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still 1

adj. still·er, still·est
a. Not moving or in motion: The patient must be still for the doctor to work.
b. Free from disturbance, agitation, or commotion: the still waters of the lake.
c. Of or relating to a single or static photograph as opposed to a movie.
2. Making or characterized by no sound or faint sound: The crowd cheered and then grew still. See Synonyms at quiet.
3. Not carbonated; lacking effervescence: a still wine.
1. Silence; quiet: the still of the night.
2. A still photograph, especially one taken from a scene of a movie and used for promotional purposes.
3. A still-life picture.
1. Without movement; motionlessly: stand still.
a. At the present time; for the present: We are still waiting.
b. Up to or at a specified time; yet: still had not made up her mind.
c. At a future time; eventually: may still see the error of his ways.
3. In increasing amount or degree; even: and still further complaints.
4. In addition; besides: had still another helping.
5. All the same; nevertheless.
v. stilled, still·ing, stills
1. To make motionless or unagitated: The afternoon heat stilled the breeze.
2. To make quiet; silence: "a ... cold wind that stilled even the chorus of insects" (David Campbell).
3. To allay or calm: The parents stilled their child's fears of the dark.
To become still.
still and all
Informal After taking everything into consideration; nevertheless; however: Still and all, our objective can be achieved.

[Middle English, from Old English stille; see stel- in Indo-European roots.]

still′ness n.

still 2

1. An apparatus for distilling liquids, such as alcohols, consisting of a vessel in which the substance is vaporized by heat and a cooling device in which the vapor is condensed.
2. A distillery.

[From Middle English stillen, to distill, from distillen; see distill.]
ThesaurusAntonymsRelated WordsSynonymsLegend:
Noun1.stillness - (poetic) tranquil silence; "the still of the night"
silence, quiet - the absence of sound; "he needed silence in order to sleep"; "the street was quiet"
poesy, poetry, verse - literature in metrical form
2.stillness - calmness without winds
calmness - an absence of strong winds or rain
3.stillness - a state of no motion or movement; "the utter motionlessness of a marble statue"
state - the way something is with respect to its main attributes; "the current state of knowledge"; "his state of health"; "in a weak financial state"
fixedness, immobility, stationariness - remaining in place


1. The absence of sound or noise:
سُكون، هُدوء


[ˈstɪlnɪs] N
1. (= motionlessness) [of person, hands, air, water] → quietud f
2. (= quiet, calm) → tranquilidad f, calma f


[ˈstɪlnɪs] n (= tranquility) → silence m
Four deafening explosions shattered the stillness of the night air → Quatre explosions assourdissantes déchirèrent le silence de la nuit.


(= motionlessness)Unbewegtheit f; (of person)Reglosigkeit f
(= quietness)Stille f, → Ruhe f


[ˈstɪlnɪs] nimmobilità; (quietness) → silenzio, tranquillità


(stil) adjective
1. without movement or noise. The city seems very still in the early morning; Please stand/sit/keep/hold still while I brush your hair!; still (= calm) water/weather.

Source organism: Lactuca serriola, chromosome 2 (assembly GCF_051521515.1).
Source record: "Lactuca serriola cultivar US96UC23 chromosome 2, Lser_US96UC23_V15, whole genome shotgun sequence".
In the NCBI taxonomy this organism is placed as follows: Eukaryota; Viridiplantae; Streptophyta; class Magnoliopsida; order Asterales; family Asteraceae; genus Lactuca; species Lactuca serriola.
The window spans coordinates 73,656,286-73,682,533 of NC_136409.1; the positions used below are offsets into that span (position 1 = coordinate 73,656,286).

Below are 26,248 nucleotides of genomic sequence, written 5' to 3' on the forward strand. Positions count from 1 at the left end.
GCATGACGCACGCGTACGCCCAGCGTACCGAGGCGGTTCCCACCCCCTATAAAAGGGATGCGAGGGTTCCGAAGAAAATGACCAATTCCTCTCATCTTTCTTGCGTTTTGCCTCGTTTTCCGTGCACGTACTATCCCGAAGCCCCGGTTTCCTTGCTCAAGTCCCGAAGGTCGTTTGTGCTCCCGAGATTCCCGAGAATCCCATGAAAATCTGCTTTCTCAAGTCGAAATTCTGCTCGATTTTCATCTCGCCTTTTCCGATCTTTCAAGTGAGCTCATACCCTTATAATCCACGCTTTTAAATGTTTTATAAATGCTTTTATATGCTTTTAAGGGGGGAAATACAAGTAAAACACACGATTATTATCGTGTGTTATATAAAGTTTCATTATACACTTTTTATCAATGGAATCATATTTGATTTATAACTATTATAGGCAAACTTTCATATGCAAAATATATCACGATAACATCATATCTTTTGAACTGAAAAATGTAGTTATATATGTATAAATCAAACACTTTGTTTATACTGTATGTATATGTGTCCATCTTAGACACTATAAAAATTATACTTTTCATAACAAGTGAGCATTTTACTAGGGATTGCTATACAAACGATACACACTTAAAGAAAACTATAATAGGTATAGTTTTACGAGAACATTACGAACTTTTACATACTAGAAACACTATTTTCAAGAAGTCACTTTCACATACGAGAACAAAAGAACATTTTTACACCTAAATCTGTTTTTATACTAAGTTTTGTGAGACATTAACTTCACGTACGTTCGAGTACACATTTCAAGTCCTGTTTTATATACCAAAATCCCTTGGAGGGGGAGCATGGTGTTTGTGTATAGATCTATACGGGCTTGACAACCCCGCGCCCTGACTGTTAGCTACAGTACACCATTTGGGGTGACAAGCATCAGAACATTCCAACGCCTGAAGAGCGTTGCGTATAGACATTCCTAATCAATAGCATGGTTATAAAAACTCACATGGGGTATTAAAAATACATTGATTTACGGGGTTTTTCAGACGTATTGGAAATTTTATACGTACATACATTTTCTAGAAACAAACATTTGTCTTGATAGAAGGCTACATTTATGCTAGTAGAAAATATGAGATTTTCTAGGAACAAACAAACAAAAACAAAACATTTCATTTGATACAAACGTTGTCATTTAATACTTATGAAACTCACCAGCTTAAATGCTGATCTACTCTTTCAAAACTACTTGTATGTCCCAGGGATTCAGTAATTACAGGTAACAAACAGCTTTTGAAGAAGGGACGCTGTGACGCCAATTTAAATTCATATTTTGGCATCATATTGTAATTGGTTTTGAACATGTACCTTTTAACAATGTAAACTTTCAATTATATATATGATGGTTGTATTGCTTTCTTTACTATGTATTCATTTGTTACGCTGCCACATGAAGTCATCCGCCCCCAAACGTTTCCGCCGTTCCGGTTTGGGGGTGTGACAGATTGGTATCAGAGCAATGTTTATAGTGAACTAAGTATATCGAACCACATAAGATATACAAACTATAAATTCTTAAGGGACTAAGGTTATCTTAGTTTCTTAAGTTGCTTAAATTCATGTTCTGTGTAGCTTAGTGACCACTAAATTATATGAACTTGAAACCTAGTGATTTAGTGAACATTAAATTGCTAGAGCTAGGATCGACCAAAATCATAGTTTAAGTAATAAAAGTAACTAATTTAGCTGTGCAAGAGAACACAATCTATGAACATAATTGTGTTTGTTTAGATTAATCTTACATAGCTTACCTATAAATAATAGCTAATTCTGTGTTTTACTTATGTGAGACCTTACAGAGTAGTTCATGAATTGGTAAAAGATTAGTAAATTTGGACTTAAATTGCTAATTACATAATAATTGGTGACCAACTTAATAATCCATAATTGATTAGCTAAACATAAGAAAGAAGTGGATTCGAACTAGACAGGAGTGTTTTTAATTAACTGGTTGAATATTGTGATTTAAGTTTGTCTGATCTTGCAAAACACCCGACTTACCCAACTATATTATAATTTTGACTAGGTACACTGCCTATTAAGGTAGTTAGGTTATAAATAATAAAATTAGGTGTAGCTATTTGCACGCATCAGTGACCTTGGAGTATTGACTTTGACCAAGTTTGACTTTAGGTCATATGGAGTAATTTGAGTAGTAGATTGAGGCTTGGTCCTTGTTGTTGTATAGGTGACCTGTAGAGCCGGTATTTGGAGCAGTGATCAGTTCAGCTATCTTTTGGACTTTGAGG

2. (of drinks) not fizzy. still orange juice.
a photograph selected from a cinema film. The magazine contained some stills from the new film.
ˈstillness noun
ˈstillborn adjective
dead when born. a stillborn baby.
References in classic literature ?
So quiet and reposeful within, for everyone slept, spent with watching, and a Sabbath stillness reigned through the house, while nodding Hannah mounted guard at the door.
With childish abandon she gave herself over to grief, her voice breaking the evening stillness of the street.
A profound stillness had fallen upon the broad, beautiful street.
Occasionally he would stop; and in the midst of a breathing stillness, that the dull but increasing roar of the waterfall only served to render more impressive, he would listen with painful intenseness, to catch any sounds that might arise from the slumbering forest.
A stillness, more oppressive and intolerable than the previous commotion, began to pervade the house and the surrounding woods.
I had wandered into it at noontime, when all nature is peculiarly quiet, and was startled by the roar of my own gun, as it broke the Sabbath stillness around and was prolonged and reverberated by the angry echoes.
And when these things unite in a man of greatly superior natural force, with a globular brain and a ponderous heart; who has also by the stillness and seclusion of many long night-watches in the remotest waters, and beneath constellations never seen here at the north, been led to think untraditionally and independently; receiving all nature's sweet or savage impressions fresh from her own virgin voluntary and confiding breast, and thereby chiefly, but with some help from accidental advantages, to learn a bold and nervous lofty language --that man makes one in a whole nation's census --a mighty pageant creature, formed for noble tragedies.
Whoever has travelled in the New England States will remember, in some cool village, the large farmhouse, with its clean-swept grassy yard, shaded by the dense and massive foliage of the sugar maple; and remember the air of order and stillness, of perpetuity and unchanging repose, that seemed to breathe over the whole place.
When, in doleful dumps, breaking the awful stillness of our wooden sidewalk on a Sunday, or, perchance, a watcher in the house of mourning, I hear a cockerel crow far or near, I think to myself, "There is one of us well, at any rate,"--and with a sudden gush return to my senses.
IN the stillness and the darkness, realization soon began to supplement knowledge.
The combatants were watching each other with alert eyes; a perfect stillness, a breathless interest reigned.
So we would put in the day, lazying around, listening to the stillness.